When my sister and I were little, our Thai nanny fried up some grasshoppers for us to eat. I can’t remember what they tasted like but I remember the experience well: it was fun and exciting. We caught the grasshoppers and she cooked them. There is a word for the practice of eating insects. It is called entomophagy and it has been practiced by humans for thousands of years.
Some people think insects should make up a much larger portion of our diet as they are high in protein, healthy and environmentally friendly. The Food and Agriculture Organisation (FAO) has just produced a report on the topic, Edible insects – Future prospects for food and feed security. They estimate that some 2 billion people today regularly eat insects. These include beetles, caterpillars, bees, wasps, ants, grasshoppers, locusts, crickets, cicadas, leaf and planthoppers, scale insects, termites, dragonflies and flies.
The FAO report argues that insects are “rich in protein and good fats and high in calcium, iron and zinc”. They also produce significantly less greenhouse gas and ammonia than most livestock. They require less land and would not be responsible for any landclearing. It is also very low-tech to harvest and rear insects, requires little in the way of capital investment and so can provide opportunities for some of the poorest sections of society, such as women and the landless.
A British-based company – ENTO – is trying to reduce the ick factor associated with eating insects by turning them into gourmet morsels. They’ve produced a video, The art of eating insects in which they showcase some of their bugs:
7 thoughts on “Insects, anyone?”
Dried Cricket Mince! Fresh Crickets! Yum as long as I don’t see the live primary product. In meat-eating countries, most people mentally separate the grazing animal in the field from the packaged meat in the supermarket. It will take time for the “ick” factor to be overcome to that point in people’s minds. The benefits nutritionally and environmentally are undeniable and this could also be an effective way to feed people in poor and drought affected places. There is also, perhaps the benefit of reducing the numbers of plague insects in agricultural cropping areas. The video is very well done.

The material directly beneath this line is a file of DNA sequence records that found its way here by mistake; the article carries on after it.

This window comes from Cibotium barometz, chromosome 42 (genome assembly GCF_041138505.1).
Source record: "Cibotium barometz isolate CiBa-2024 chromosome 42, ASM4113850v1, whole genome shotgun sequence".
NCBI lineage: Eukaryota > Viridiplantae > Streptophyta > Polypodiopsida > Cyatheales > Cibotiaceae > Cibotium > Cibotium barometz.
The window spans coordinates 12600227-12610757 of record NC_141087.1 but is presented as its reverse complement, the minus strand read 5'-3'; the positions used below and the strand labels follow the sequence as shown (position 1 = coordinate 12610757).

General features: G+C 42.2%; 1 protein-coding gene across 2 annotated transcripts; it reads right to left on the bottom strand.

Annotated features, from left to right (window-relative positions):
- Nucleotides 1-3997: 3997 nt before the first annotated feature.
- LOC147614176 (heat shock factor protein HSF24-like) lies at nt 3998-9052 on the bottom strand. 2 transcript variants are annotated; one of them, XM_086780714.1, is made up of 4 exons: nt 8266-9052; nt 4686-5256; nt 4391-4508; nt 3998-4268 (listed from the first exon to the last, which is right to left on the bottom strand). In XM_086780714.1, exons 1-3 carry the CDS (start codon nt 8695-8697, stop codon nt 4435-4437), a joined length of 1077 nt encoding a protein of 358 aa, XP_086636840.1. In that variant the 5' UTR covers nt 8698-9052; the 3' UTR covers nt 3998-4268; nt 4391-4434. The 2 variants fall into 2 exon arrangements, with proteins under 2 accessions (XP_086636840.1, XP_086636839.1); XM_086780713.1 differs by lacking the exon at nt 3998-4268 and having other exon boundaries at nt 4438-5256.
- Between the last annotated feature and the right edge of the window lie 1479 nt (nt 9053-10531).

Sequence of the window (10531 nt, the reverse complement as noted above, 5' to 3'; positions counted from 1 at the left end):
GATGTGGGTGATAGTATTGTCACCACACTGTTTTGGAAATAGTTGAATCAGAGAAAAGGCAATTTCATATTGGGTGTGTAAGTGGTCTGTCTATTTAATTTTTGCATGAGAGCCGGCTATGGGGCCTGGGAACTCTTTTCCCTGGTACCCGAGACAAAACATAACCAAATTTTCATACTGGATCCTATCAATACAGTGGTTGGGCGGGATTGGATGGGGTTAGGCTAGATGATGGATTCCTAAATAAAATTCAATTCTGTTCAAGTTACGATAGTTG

A British entomologist, V.M. Holt suggested in 1885 that eating insects would not only benefit agricultural crops but would also provide food for the poor:
“One of the constant questions of the day is, How can the farmer most successfully battle with the insect devourers of his crops? I suggest that these insect devourers should be collected by the poor as food. Why not? (Holt, 1885: 14–15)” http://www.fao.org/docrep/018/i3253e/i3253e03.pdf
I agree though, I’d rather it looked less like the live primary product. Ground up as mince sounds fine to me.
Yes, there is a real ick factor. As I’m phobic about grasshoppers, I’d have a real problem facing them on a plate (unless they were well camouflaged). Saw some gourmet insect hors d’oeuvres on TV the other night. They looked appetising (although I’m not sure I would have been adventurous enough to eat them). Enomophagy is a good idea. (Thanks for teaching me a new word!) 🙂
What if they were all ground up and there were no visible limbs?
But they don’t taste so good. Although I am an omnivore I think that I still need my rib fillet twice per week. Sorry Rachel.
I think I’ll have to take your word on this one 😉
There’s already someone selling food made from crickets – http://chapul.com/